Here to Read Press Release
This is the
report of the Office of the Attorney General on the use of deadly force against
inmate Scott Miller in Bldg. 24, the medium housing unit, of the Delaware
Correctional Institution at Smyrna, Delaware on July 12, 2004.
Director of Investigations Robert Carmine conducted the investigation for
the Department of Justice and Deputy Attorney General Eugene M. Hall supervised
the investigation and review of the use of force for the Office of the Attorney
Statements were taken from all personnel who were at the
scene or directly involved in the incident.
In addition, a female counselor, who had been taken hostage and raped by
Miller, was interviewed. Additional
interviews were taken from other civilian and sworn employees of the Department
of Correction. Physical evidence, reports and memoranda written by State Police
personnel and correctional employees, EMS and hospital records, the medical
examiner's report and photographs of the scene were reviewed.
An inspection of the scene was conducted the evening of the incident.
PURPOSE OF THE ATTORNEY GENERAL'S REPORT
The Attorney General’s investigation of law enforcement shootings
serves a special but limited purpose. The Attorney General determines whether
the officers’ use of deadly force constitutes a criminal act. The Attorney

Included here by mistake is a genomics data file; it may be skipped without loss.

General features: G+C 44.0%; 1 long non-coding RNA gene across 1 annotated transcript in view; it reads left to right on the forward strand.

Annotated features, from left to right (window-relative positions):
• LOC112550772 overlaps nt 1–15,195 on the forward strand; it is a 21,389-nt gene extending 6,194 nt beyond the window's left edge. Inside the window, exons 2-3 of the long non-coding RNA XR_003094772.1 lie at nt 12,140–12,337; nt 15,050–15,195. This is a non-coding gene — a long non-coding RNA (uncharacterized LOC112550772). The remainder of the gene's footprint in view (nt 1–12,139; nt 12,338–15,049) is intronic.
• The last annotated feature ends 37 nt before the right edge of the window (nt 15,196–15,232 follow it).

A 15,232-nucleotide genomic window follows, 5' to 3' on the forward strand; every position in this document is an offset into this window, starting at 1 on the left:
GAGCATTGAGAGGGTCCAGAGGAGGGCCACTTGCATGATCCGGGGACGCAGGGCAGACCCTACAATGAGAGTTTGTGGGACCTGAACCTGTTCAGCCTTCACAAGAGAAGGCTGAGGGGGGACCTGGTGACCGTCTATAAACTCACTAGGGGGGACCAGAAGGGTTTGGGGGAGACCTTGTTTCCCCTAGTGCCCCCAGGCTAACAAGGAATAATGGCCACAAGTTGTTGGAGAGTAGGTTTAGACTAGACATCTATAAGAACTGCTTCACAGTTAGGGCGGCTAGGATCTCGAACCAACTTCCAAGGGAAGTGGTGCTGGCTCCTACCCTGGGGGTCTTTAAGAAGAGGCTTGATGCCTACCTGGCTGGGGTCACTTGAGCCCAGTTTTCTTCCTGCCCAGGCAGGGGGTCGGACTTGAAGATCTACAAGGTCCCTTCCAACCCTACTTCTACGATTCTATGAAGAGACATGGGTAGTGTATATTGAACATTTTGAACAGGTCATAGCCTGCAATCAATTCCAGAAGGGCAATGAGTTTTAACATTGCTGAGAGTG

General does not establish or enforce internal law enforcement agency policies
concerning the proper use of deadly force by officers. Departments are
responsible for establishing and enforcing guidelines for the use of force by
their officers and for determining whether an officer’s actions were
consistent with such guidelines in a given case.
The only purpose of the Attorney General’s investigation of this
shooting is to determine whether Lt. Keith Hoffer committed a crime when he used
deadly force against Scott Miller. This report expresses no opinion whether or
not the officer’s actions complied with any Department of Correction policies
or procedures concerning the use of force set by that Department nor examines
any contributing factors, policies or administrative decisions leading up to the
incident. That is a matter of a separate internal investigation and review being
undertaken by the Department of Correction.
FACTS OF THE INVESTIGATION
On July 12, 2004, at approximately 10:30 AM at the Correctional Center in
Smyrna, Scott Miller, a sentenced inmate, while armed with a shank, kidnapped
and took a 27-year-old female prison counselor hostage.
Miller, a convicted serial rapist, was serving a 694 year sentence.
He produced a prison shank with an 8 inch blade of sharpened metal, a